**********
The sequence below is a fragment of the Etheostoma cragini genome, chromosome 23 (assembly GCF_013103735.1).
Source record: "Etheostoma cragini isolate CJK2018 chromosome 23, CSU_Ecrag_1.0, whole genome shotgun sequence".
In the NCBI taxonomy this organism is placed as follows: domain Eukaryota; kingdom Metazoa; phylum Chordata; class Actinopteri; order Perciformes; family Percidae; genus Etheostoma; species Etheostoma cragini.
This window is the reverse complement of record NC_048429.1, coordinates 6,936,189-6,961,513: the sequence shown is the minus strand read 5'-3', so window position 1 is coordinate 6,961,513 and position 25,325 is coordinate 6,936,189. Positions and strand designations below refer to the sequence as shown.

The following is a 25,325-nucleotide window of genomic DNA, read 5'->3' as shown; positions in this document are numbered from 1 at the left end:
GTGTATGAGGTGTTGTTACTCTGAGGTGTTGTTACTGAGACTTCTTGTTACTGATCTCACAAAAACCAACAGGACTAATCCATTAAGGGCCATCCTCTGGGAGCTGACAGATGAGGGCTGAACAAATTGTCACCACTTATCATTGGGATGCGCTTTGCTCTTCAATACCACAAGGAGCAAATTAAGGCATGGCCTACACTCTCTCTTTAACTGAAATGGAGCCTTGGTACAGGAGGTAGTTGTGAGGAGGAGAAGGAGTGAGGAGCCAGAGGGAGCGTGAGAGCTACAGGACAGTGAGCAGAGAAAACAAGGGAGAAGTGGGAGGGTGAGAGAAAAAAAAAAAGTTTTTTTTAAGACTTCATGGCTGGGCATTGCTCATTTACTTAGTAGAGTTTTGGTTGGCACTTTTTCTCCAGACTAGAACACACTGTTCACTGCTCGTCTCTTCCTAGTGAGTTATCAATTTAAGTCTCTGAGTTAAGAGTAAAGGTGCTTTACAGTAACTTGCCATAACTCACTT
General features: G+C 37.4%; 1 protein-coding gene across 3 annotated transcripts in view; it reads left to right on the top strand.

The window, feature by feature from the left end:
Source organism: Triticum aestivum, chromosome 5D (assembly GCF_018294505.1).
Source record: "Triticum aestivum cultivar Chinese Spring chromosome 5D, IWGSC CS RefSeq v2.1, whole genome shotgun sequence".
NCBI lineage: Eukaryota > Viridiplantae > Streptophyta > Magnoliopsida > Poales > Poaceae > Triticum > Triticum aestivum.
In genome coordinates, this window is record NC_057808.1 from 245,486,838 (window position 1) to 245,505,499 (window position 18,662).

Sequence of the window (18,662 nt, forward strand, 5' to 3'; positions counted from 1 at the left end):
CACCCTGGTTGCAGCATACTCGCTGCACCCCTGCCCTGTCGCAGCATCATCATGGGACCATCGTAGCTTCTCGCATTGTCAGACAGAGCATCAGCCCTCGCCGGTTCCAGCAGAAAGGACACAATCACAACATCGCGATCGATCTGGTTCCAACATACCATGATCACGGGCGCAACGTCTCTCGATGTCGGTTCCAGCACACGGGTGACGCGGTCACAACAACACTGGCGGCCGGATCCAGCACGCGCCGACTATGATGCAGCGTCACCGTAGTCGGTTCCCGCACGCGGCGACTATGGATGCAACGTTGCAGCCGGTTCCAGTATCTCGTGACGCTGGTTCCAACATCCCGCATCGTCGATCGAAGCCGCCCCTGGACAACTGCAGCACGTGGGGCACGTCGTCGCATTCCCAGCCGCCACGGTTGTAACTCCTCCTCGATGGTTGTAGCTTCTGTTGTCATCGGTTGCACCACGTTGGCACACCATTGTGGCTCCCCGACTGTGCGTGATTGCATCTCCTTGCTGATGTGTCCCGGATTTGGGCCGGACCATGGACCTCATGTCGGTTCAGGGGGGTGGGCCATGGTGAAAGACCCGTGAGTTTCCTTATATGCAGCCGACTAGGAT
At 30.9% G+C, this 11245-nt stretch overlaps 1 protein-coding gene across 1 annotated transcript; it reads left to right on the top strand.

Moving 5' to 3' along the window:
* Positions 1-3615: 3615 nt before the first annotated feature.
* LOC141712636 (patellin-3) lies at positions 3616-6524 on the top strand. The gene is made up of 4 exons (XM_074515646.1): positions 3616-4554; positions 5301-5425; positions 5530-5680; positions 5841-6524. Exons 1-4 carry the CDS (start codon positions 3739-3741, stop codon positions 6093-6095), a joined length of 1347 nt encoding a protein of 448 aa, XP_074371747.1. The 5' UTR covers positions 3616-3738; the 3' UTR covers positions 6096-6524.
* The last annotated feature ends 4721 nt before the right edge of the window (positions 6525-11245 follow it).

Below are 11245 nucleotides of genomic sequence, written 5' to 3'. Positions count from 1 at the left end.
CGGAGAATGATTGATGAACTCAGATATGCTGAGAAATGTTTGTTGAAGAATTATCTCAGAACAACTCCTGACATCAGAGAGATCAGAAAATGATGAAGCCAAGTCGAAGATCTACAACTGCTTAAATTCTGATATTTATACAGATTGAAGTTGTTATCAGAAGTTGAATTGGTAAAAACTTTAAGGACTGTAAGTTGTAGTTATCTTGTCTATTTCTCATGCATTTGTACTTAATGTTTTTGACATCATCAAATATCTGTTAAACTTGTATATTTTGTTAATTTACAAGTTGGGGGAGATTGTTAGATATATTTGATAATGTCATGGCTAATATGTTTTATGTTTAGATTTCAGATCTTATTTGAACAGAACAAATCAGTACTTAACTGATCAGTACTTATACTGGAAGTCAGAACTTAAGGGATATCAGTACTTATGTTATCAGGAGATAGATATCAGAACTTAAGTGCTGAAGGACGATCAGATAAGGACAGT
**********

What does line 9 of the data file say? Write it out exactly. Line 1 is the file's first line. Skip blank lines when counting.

Source organism: Triticum aestivum, chromosome 5D (assembly GCF_018294505.1).